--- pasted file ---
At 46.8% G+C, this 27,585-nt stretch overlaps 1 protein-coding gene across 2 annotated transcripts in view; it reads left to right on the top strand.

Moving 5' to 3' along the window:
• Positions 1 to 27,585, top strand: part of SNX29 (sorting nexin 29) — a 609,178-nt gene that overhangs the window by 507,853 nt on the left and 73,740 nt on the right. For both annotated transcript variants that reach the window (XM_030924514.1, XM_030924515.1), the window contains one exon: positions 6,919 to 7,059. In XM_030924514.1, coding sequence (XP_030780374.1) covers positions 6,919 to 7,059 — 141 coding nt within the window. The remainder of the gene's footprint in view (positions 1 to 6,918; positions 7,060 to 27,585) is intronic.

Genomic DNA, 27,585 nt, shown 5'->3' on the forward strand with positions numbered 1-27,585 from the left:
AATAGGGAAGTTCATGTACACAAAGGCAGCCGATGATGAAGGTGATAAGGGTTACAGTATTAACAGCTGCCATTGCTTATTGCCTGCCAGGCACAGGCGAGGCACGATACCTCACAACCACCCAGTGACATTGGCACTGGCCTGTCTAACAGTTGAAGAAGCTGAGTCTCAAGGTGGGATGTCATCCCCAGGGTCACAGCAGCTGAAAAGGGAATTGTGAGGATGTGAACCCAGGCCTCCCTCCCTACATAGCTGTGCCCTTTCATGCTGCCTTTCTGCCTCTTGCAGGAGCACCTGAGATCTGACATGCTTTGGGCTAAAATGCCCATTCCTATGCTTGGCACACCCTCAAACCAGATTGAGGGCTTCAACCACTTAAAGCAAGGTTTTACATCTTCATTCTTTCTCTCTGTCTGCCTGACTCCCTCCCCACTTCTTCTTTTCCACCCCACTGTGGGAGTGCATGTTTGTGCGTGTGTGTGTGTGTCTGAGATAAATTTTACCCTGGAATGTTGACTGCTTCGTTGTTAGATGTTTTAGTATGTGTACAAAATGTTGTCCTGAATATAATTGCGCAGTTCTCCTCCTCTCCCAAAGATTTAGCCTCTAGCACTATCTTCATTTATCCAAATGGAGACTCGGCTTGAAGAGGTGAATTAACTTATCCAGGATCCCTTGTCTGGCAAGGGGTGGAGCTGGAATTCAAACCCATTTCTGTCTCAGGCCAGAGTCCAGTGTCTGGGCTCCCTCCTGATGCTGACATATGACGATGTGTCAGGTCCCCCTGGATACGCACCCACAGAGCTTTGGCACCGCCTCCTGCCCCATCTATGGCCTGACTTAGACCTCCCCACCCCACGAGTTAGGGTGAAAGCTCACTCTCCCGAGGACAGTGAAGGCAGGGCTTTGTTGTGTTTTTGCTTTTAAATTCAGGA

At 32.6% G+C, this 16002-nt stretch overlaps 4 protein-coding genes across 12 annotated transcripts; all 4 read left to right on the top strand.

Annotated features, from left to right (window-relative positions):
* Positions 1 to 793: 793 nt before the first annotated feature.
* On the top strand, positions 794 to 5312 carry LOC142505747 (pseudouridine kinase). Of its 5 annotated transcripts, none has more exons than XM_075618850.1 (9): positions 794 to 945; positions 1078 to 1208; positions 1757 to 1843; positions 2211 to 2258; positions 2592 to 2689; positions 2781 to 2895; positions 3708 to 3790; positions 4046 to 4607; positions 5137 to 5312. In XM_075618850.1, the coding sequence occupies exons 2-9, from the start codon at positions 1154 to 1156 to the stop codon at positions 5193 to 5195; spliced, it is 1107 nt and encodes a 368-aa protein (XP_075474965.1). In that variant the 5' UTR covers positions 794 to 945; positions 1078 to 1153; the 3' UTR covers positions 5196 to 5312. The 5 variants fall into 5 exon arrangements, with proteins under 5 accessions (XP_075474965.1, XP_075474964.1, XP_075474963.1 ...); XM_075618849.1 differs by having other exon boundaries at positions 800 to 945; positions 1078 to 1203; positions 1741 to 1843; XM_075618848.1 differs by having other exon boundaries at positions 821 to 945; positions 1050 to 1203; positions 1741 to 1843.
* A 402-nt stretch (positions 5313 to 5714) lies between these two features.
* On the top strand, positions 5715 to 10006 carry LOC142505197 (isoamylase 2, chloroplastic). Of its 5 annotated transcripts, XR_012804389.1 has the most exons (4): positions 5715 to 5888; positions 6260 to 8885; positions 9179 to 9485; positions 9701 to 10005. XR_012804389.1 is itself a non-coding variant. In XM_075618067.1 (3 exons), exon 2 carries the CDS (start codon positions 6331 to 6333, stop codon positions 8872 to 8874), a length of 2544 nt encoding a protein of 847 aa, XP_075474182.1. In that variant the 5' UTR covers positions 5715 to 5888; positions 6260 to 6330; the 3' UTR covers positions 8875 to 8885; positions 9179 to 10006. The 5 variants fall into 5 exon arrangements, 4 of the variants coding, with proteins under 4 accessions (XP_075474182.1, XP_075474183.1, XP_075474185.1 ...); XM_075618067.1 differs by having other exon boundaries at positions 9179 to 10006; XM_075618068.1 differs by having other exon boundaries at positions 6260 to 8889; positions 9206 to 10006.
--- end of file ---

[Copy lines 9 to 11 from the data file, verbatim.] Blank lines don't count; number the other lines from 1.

* On the top strand, positions 794 to 5312 carry LOC142505747 (pseudouridine kinase). Of its 5 annotated transcripts, none has more exons than XM_075618850.1 (9): positions 794 to 945; positions 1078 to 1208; positions 1757 to 1843; positions 2211 to 2258; positions 2592 to 2689; positions 2781 to 2895; positions 3708 to 3790; positions 4046 to 4607; positions 5137 to 5312. In XM_075618850.1, the coding sequence occupies exons 2-9, from the start codon at positions 1154 to 1156 to the stop codon at positions 5193 to 5195; spliced, it is 1107 nt and encodes a 368-aa protein (XP_075474965.1). In that variant the 5' UTR covers positions 794 to 945; positions 1078 to 1153; the 3' UTR covers positions 5196 to 5312. The 5 variants fall into 5 exon arrangements, with proteins under 5 accessions (XP_075474965.1, XP_075474964.1, XP_075474963.1 ...); XM_075618849.1 differs by having other exon boundaries at positions 800 to 945; positions 1078 to 1203; positions 1741 to 1843; XM_075618848.1 differs by having other exon boundaries at positions 821 to 945; positions 1050 to 1203; positions 1741 to 1843.
* A 402-nt stretch (positions 5313 to 5714) lies between these two features.
* On the top strand, positions 5715 to 10006 carry LOC142505197 (isoamylase 2, chloroplastic). Of its 5 annotated transcripts, XR_012804389.1 has the most exons (4): positions 5715 to 5888; positions 6260 to 8885; positions 9179 to 9485; positions 9701 to 10005. XR_012804389.1 is itself a non-coding variant. In XM_075618067.1 (3 exons), exon 2 carries the CDS (start codon positions 6331 to 6333, stop codon positions 8872 to 8874), a length of 2544 nt encoding a protein of 847 aa, XP_075474182.1. In that variant the 5' UTR covers positions 5715 to 5888; positions 6260 to 6330; the 3' UTR covers positions 8875 to 8885; positions 9179 to 10006. The 5 variants fall into 5 exon arrangements, 4 of the variants coding, with proteins under 4 accessions (XP_075474182.1, XP_075474183.1, XP_075474185.1 ...); XM_075618067.1 differs by having other exon boundaries at positions 9179 to 10006; XM_075618068.1 differs by having other exon boundaries at positions 6260 to 8889; positions 9206 to 10006.